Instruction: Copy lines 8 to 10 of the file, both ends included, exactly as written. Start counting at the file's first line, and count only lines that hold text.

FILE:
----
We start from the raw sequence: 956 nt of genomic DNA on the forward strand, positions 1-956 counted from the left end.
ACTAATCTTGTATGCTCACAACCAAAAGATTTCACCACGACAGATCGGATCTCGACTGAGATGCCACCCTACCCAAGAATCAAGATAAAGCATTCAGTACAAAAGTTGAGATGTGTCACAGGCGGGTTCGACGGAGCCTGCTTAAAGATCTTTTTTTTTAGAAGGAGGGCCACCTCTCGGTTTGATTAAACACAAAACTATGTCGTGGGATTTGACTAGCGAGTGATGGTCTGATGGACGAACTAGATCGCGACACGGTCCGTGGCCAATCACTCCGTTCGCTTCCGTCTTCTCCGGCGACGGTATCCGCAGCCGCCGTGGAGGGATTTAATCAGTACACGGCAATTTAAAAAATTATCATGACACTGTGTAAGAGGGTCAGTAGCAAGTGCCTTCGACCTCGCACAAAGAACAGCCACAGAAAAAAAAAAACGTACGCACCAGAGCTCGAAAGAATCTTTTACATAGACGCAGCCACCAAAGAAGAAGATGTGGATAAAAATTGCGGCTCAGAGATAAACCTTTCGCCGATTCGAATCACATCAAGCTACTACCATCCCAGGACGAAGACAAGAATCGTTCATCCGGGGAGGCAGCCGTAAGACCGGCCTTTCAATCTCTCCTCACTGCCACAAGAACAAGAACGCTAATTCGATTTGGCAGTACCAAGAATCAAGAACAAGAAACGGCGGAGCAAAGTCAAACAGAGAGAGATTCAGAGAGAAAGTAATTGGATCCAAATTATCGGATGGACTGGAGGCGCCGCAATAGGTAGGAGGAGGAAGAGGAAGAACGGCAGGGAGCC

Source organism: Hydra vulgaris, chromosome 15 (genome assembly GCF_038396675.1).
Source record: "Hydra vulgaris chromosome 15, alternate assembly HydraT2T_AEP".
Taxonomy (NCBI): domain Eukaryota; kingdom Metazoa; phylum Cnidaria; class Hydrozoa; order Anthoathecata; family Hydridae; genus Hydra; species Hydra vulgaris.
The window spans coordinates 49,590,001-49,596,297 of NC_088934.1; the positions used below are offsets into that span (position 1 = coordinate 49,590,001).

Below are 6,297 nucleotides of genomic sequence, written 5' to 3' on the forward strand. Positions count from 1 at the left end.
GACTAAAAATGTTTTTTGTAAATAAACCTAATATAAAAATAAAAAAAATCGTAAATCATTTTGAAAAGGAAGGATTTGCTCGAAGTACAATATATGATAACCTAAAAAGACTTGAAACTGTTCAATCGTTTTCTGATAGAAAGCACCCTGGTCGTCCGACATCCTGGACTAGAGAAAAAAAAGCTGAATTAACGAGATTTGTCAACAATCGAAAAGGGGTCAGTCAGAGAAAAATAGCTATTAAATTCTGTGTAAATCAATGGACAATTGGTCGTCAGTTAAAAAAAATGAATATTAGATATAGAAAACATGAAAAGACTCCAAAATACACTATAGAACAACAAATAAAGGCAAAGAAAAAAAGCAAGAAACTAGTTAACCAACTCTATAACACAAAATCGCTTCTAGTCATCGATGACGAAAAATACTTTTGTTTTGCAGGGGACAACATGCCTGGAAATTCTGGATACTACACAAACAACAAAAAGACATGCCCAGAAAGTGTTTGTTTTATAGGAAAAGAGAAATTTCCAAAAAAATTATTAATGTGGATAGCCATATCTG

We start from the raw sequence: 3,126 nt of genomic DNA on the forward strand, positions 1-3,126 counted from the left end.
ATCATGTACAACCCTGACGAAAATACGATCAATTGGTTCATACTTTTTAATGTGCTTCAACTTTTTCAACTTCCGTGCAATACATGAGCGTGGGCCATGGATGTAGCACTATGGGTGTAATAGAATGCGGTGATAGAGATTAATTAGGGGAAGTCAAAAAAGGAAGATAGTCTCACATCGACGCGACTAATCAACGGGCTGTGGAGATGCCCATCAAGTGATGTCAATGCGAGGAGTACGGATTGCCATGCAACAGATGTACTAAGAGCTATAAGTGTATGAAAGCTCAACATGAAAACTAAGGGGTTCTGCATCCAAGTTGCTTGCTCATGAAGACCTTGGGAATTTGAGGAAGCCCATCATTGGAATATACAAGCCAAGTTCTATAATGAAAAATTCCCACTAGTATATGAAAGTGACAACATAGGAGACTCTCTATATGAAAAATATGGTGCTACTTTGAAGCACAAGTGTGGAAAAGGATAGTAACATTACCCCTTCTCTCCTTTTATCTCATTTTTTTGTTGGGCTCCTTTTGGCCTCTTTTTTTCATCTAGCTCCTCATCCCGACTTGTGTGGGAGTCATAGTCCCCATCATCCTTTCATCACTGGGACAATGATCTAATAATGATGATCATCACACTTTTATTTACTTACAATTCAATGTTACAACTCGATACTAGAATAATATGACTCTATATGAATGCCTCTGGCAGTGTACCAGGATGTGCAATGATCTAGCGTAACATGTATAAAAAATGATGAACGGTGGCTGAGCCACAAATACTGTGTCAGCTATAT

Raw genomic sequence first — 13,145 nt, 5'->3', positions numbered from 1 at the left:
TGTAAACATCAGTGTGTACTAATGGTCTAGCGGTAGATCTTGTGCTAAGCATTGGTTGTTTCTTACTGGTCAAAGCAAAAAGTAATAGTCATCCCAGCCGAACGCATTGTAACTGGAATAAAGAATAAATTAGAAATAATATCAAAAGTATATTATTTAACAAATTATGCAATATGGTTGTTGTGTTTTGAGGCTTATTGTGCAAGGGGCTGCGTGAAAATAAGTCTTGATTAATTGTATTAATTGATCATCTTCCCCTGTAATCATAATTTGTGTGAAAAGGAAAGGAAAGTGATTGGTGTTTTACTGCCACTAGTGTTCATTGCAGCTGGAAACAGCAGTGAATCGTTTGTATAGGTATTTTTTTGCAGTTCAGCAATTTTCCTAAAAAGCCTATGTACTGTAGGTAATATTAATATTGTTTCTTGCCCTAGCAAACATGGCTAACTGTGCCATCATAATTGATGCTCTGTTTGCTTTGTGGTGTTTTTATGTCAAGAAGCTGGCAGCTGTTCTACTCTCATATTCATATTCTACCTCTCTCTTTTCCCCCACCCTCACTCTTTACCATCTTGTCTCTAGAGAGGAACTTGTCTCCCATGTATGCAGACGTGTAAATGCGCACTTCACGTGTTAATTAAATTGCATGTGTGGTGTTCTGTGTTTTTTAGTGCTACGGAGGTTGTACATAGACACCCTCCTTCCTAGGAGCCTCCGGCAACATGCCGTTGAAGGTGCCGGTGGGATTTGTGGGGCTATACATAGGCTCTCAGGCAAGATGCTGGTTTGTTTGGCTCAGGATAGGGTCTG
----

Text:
GACTAAAAATGTTTTTTGTAAATAAACCTAATATAAAAATAAAAAAAATCGTAAATCATTTTGAAAAGGAAGGATTTGCTCGAAGTACAATATATGATAACCTAAAAAGACTTGAAACTGTTCAATCGTTTTCTGATAGAAAGCACCCTGGTCGTCCGACATCCTGGACTAGAGAAAAAAAAGCTGAATTAACGAGATTTGTCAACAATCGAAAAGGGGTCAGTCAGAGAAAAATAGCTATTAAATTCTGTGTAAATCAATGGACAATTGGTCGTCAGTTAAAAAAAATGAATATTAGATATAGAAAACATGAAAAGACTCCAAAATACACTATAGAACAACAAATAAAGGCAAAGAAAAAAAGCAAGAAACTAGTTAACCAACTCTATAACACAAAATCGCTTCTAGTCATCGATGACGAAAAATACTTTTGTTTTGCAGGGGACAACATGCCTGGAAATTCTGGATACTACACAAACAACAAAAAGACATGCCCAGAAAGTGTTTGTTTTATAGGAAAAGAGAAATTTCCAAAAAAATTATTAATGTGGATAGCCATATCTG

We start from the raw sequence: 3,126 nt of genomic DNA on the forward strand, positions 1-3,126 counted from the left end.
ATCATGTACAACCCTGACGAAAATACGATCAATTGGTTCATACTTTTTAATGTGCTTCAACTTTTTCAACTTCCGTGCAATACATGAGCGTGGGCCATGGATGTAGCACTATGGGTGTAATAGAATGCGGTGATAGAGATTAATTAGGGGAAGTCAAAAAAGGAAGATAGTCTCACATCGACGCGACTAATCAACGGGCTGTGGAGATGCCCATCAAGTGATGTCAATGCGAGGAGTACGGATTGCCATGCAACAGATGTACTAAGAGCTATAAGTGTATGAAAGCTCAACATGAAAACTAAGGGGTTCTGCATCCAAGTTGCTTGCTCATGAAGACCTTGGGAATTTGAGGAAGCCCATCATTGGAATATACAAGCCAAGTTCTATAATGAAAAATTCCCACTAGTATATGAAAGTGACAACATAGGAGACTCTCTATATGAAAAATATGGTGCTACTTTGAAGCACAAGTGTGGAAAAGGATAGTAACATTACCCCTTCTCTCCTTTTATCTCATTTTTTTGTTGGGCTCCTTTTGGCCTCTTTTTTTCATCTAGCTCCTCATCCCGACTTGTGTGGGAGTCATAGTCCCCATCATCCTTTCATCACTGGGACAATGATCTAATAATGATGATCATCACACTTTTATTTACTTACAATTCAATGTTACAACTCGATACTAGAATAATATGACTCTATATGAATGCCTCTGGCAGTGTACCAGGATGTGCAATGATCTAGCGTAACATGTATAAAAAATGATGAACGGTGGCTGAGCCACAAATACTGTGTCAGCTATAT